How I Became a Pirate by Melinda Long

Miss Rumphius by Barbara Cooney


The School Bus Driver from the Black Lagoon by Mike Thaler

Stone Soup by Ann McGovern

Sector 7 by David Weisner

Tsunami! by Kajikawa Kimiko

Truce by Jim Murphy

Hansel and Gretel by Michael Morpurgo

The Hinky-Pink: An Old Tale by Megan McDonald

My Garden by Kevin Henkes

Eloise Wilkin's Poems to Read to the Very Young

Who Said Boo? by Nancy White Carlstrom


The Wind in the Willows by Kenneth Grahame

In A Dark, Dark Room and Other Scary Stories by Alvin Schwartz

Little Quack's Bedtime by Lauren Thompson

A Winter Day by Douglas Florian

Take Me Out of the Bathtub and Other Silly Dilly Songs by Alan Katz

Hop On Pop by Dr. Seuss

See Inside Your Body by Katie Daynes

Ootah's Lucky Day by Peggy Parish

Summer of the Monkeys by Wilson Rawls

Sylvester and The Magic Pebble by William Steig


Miss Spider's Wedding by David Kirk

I See Santa Everywhere by Glenn McCoy

Runny Babbit by Shel Silverstein

No Fighting, No Biting by Else Holmelund Minarik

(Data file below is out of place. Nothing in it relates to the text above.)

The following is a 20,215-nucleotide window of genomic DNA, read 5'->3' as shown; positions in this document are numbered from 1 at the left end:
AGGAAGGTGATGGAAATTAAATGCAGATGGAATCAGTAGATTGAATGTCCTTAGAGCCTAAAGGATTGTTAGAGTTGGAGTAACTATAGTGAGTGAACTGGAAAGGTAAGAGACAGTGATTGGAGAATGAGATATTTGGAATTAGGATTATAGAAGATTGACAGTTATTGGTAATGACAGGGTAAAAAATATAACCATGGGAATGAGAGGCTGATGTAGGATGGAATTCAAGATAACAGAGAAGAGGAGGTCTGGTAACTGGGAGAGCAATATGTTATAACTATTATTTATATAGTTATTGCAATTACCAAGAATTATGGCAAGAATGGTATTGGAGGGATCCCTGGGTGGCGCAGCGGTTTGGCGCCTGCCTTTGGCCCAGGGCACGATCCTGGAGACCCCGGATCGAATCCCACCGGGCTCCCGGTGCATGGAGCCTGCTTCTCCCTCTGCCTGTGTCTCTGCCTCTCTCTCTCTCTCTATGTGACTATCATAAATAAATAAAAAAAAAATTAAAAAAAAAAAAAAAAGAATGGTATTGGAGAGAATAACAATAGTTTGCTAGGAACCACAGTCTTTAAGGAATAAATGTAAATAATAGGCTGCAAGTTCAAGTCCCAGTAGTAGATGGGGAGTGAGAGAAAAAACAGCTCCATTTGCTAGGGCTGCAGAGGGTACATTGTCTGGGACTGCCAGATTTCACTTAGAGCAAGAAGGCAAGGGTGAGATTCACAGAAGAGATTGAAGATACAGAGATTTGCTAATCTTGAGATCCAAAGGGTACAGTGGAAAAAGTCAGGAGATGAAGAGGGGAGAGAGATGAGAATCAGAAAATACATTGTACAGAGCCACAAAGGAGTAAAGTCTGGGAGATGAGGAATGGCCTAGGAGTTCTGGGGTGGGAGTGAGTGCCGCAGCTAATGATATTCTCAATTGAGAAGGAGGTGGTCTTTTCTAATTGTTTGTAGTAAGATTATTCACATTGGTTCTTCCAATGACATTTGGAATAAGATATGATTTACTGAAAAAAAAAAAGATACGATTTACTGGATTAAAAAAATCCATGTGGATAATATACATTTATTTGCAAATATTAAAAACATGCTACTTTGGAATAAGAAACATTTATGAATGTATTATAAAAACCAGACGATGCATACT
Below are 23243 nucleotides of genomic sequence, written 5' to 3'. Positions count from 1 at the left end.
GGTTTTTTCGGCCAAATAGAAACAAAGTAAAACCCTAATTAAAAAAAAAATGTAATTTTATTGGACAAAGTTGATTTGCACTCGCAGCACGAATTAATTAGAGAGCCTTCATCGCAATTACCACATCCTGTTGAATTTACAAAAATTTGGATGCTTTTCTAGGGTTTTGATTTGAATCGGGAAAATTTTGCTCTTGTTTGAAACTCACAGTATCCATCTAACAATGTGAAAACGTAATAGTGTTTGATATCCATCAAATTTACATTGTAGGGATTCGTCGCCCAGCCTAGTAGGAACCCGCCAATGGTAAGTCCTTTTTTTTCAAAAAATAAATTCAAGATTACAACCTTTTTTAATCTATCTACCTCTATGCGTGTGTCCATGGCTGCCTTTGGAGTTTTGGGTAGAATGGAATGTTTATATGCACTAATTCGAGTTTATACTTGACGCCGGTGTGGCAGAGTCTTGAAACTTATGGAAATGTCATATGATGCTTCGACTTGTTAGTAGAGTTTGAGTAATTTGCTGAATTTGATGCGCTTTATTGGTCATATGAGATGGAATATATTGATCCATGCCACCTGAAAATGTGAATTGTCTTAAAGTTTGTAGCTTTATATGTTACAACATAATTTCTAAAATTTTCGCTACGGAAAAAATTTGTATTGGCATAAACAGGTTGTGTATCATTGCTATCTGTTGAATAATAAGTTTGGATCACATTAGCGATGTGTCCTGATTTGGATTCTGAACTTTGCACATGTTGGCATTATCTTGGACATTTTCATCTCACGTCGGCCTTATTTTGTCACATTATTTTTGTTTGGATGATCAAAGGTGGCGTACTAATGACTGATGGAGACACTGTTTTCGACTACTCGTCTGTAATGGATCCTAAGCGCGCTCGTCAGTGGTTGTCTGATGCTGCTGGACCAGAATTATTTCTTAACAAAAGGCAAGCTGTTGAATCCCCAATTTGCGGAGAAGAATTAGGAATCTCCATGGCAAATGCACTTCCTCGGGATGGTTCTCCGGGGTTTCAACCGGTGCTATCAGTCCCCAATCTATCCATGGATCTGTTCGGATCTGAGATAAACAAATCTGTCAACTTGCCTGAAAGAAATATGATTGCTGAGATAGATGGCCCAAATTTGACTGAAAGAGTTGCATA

Superfudge by Judy Bloom

On The First Day of Grade School by Emily Brennen

Knights of the Kitchen Table by Jon Scieszka

Chugga-chugga Choo-Choo by Kevin Lewis

Hopper by Marcus Pfister

Good Night, Sleep Tight by Barbara Cratzius

School Days by B.G. Hennessy

Apple Pie 4th of July by Janet S. Wong

The Impossible Patriotism Project by Linda Skeers

All Those Secrets of The World by Jane Yolen

The Alphabet from A to Y With Bonus Letter Z by Steve Martin

Not A Box by Antoinette Portis

The Adventures of Marco and Polo by Dieter Wiesmuller

June 29, 1999 by David Wiesner

The Secret of Saying Thanks by Douglas Wood

The Secret-Keeper by Kate Coombs


  1. wow, what a list...happy reading!

  2. I almost couldn't read the list of books because I was so mesmerized by the picture and quote above it...I love that quote. It makes my heart so happy.

    Love the list of books. Have you read the other Bear books? Bear Stays Up for Christmas, Bears New Friend, Bear Feels Sick, etc. I LOVE them all. And any Berenstein Bears book is worth reading over and over and over again. :)

  3. I'm planning to print this list off and put it in our library bag... thanks for the suggestions :)

  4. You always have the best book lists!

    (Hard on my budget, though...)


  5. We love summer-time reading too especially as once a week we'll do a 5-minute reenactment of our favorite book of the week. It's an awesome way for the kids to think about the highlights of the books... and it's always so interesting to see it from their perspective, yes? Thanks for the list!

  6. Good list. I would add Not a Box, Actual Size, What Do You Do With a Tail, and The Kissing Hand. All Those Secrets of the World makes me cry every time.